The Cosmos: Capitalism’s New “Outside”


Total Recall, 1990

From Monthly Review:

In the early twentieth century, Rosa Luxemburg argued that an “outside” to capitalism is important for two main reasons. First, it is needed as a means of creating massive numbers of new customers who would buy the goods made in the capitalist countries. As outlined earlier, space technology has extended and deepened this process, allowing an increasing number of people to become integral to the further expansion of global capitalism. Luxemburg’s second reason for imperial expansion is the search for cheap supplies of labor and raw materials. Clearly, space fiction fantasies about aliens aside, expansion into the cosmos offers no benefits to capital in the form of fresh sources of labor power. But expansion into the cosmos does offer prospects for exploiting new materials such as those in asteroids, the moon, and perhaps other cosmic entities such as Mars. Neil Smith’s characterization of capital’s relations to nature is useful at this point. 

The reproduction of material life is wholly dependent on the production and reproduction of surplus value. To this end, capital stalks the Earth in search of material resources; nature becomes a universal means of production in the sense that it not only provides the subjects, objects and instruments of production, but is also in its totality an appendage to the production process…no part of the Earth’s surface, the atmosphere, the oceans, the geological substratum or the biological superstratum are immune from transformation by capital.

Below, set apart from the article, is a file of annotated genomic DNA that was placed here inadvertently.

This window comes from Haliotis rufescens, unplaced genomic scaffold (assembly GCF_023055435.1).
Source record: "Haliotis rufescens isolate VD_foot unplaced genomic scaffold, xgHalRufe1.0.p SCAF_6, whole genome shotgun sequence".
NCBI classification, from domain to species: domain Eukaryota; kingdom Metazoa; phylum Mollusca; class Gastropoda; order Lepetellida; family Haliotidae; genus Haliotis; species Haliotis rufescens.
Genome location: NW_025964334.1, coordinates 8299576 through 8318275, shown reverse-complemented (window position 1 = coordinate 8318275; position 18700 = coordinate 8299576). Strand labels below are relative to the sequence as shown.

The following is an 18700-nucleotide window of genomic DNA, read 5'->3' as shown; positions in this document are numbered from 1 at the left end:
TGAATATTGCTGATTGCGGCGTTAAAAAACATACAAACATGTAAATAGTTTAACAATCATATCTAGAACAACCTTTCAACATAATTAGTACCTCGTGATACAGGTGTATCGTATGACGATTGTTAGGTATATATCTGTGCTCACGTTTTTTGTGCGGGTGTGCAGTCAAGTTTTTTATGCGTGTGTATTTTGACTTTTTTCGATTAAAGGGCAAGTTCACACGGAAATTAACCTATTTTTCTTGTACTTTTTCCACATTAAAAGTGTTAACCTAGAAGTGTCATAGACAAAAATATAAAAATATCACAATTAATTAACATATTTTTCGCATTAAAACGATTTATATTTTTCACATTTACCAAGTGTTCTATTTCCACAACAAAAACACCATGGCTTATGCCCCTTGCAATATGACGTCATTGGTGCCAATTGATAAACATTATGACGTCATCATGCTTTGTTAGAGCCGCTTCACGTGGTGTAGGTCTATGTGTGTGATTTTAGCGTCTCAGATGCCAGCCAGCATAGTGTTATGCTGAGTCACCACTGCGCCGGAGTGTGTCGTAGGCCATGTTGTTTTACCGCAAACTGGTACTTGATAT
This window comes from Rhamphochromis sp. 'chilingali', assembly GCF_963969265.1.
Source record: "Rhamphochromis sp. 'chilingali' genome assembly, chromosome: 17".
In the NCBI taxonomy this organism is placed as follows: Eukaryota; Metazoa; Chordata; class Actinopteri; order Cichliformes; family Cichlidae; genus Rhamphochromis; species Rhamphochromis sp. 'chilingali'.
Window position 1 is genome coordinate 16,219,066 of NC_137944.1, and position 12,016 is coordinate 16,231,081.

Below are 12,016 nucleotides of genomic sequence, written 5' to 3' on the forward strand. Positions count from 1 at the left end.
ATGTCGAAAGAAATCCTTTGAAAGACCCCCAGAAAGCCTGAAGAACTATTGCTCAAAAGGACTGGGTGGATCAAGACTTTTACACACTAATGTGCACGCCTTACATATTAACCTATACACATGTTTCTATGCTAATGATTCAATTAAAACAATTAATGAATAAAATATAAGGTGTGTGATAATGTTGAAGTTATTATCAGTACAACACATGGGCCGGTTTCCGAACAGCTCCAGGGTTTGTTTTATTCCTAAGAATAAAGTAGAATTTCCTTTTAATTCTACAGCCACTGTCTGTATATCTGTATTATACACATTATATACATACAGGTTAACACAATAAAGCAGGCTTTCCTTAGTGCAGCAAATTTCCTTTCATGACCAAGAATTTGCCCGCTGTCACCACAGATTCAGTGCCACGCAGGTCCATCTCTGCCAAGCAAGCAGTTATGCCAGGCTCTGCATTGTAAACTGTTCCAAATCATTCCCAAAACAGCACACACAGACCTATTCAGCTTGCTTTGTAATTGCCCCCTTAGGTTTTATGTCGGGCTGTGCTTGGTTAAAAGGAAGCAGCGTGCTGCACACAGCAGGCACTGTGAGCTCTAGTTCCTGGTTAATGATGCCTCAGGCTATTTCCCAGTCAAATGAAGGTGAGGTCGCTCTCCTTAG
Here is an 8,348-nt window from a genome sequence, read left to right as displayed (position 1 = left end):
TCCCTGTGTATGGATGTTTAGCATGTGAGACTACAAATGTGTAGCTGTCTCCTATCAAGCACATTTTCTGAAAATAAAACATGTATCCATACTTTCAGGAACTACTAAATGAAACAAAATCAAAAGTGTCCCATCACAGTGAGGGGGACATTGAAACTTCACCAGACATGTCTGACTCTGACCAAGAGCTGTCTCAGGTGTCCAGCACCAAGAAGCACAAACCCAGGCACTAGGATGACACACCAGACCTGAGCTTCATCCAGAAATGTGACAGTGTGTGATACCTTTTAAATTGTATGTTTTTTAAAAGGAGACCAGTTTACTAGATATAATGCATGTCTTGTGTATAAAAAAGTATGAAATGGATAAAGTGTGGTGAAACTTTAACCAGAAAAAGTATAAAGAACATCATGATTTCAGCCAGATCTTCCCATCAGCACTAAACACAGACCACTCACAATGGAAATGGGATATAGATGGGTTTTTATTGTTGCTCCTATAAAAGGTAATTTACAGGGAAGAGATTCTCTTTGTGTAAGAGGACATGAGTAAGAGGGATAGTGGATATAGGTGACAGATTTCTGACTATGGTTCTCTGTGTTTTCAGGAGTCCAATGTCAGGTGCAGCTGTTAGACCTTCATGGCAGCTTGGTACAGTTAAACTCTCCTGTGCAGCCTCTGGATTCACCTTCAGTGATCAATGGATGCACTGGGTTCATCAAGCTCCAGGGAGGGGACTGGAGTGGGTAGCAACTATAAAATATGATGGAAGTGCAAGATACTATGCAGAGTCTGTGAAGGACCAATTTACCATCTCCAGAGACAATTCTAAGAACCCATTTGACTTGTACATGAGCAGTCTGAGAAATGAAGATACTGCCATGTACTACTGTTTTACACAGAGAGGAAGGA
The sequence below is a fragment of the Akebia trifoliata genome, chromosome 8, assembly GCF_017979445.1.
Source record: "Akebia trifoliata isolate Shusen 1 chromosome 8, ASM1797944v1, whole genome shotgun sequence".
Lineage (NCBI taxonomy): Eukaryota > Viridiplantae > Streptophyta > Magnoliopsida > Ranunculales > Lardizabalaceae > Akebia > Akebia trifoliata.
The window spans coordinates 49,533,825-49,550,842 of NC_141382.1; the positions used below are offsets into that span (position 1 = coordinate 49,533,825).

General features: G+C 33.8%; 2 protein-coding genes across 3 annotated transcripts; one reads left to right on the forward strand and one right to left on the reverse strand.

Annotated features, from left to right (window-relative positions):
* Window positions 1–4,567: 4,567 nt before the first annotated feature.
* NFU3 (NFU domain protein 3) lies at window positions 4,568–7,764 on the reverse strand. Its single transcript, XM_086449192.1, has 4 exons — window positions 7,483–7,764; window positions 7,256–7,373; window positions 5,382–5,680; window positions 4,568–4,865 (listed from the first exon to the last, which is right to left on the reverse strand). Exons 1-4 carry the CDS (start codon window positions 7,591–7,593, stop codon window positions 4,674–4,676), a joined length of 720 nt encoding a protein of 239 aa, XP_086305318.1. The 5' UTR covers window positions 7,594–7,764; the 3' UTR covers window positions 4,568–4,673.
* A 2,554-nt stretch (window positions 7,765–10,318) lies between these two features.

Capital is now also “stalking” outer space in the search for new resources and raw materials. Nature on a cosmic scale now seems likely to be incorporated into production processes, these being located mainly on earth.

Total Recall, 1990

“The Humanization of the Cosmos—To What End?”, Peter Dickens, Monthly Review